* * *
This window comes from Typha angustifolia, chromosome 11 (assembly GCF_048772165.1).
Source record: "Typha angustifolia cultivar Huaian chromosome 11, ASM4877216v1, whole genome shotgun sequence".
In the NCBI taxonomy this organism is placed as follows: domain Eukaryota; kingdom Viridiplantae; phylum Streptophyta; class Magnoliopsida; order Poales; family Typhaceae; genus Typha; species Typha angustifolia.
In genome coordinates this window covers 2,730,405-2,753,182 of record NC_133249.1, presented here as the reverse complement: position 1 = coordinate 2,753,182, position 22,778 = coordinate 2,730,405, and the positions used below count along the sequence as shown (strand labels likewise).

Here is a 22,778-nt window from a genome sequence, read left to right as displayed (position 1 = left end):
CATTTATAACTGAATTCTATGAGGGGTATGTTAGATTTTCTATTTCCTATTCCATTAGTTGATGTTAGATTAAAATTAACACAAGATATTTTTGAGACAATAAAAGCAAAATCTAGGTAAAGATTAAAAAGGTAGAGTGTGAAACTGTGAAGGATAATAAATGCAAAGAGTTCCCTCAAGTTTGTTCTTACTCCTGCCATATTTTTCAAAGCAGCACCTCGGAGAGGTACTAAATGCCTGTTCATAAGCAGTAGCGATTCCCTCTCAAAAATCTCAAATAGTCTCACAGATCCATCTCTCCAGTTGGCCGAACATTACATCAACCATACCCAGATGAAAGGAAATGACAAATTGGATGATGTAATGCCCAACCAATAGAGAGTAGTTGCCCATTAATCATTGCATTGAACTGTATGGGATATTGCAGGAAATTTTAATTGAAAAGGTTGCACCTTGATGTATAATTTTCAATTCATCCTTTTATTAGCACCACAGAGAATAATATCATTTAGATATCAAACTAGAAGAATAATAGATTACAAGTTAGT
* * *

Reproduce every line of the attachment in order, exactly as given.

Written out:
This window comes from Typha angustifolia, chromosome 11 (assembly GCF_048772165.1).
Source record: "Typha angustifolia cultivar Huaian chromosome 11, ASM4877216v1, whole genome shotgun sequence".
In the NCBI taxonomy this organism is placed as follows: domain Eukaryota; kingdom Viridiplantae; phylum Streptophyta; class Magnoliopsida; order Poales; family Typhaceae; genus Typha; species Typha angustifolia.
In genome coordinates this window covers 2,730,405-2,753,182 of record NC_133249.1, presented here as the reverse complement: position 1 = coordinate 2,753,182, position 22,778 = coordinate 2,730,405, and the positions used below count along the sequence as shown (strand labels likewise).

Here is a 22,778-nt window from a genome sequence, read left to right as displayed (position 1 = left end):
CATTTATAACTGAATTCTATGAGGGGTATGTTAGATTTTCTATTTCCTATTCCATTAGTTGATGTTAGATTAAAATTAACACAAGATATTTTTGAGACAATAAAAGCAAAATCTAGGTAAAGATTAAAAAGGTAGAGTGTGAAACTGTGAAGGATAATAAATGCAAAGAGTTCCCTCAAGTTTGTTCTTACTCCTGCCATATTTTTCAAAGCAGCACCTCGGAGAGGTACTAAATGCCTGTTCATAAGCAGTAGCGATTCCCTCTCAAAAATCTCAAATAGTCTCACAGATCCATCTCTCCAGTTGGCCGAACATTACATCAACCATACCCAGATGAAAGGAAATGACAAATTGGATGATGTAATGCCCAACCAATAGAGAGTAGTTGCCCATTAATCATTGCATTGAACTGTATGGGATATTGCAGGAAATTTTAATTGAAAAGGTTGCACCTTGATGTATAATTTTCAATTCATCCTTTTATTAGCACCACAGAGAATAATATCATTTAGATATCAAACTAGAAGAATAATAGATTACAAGTTAGT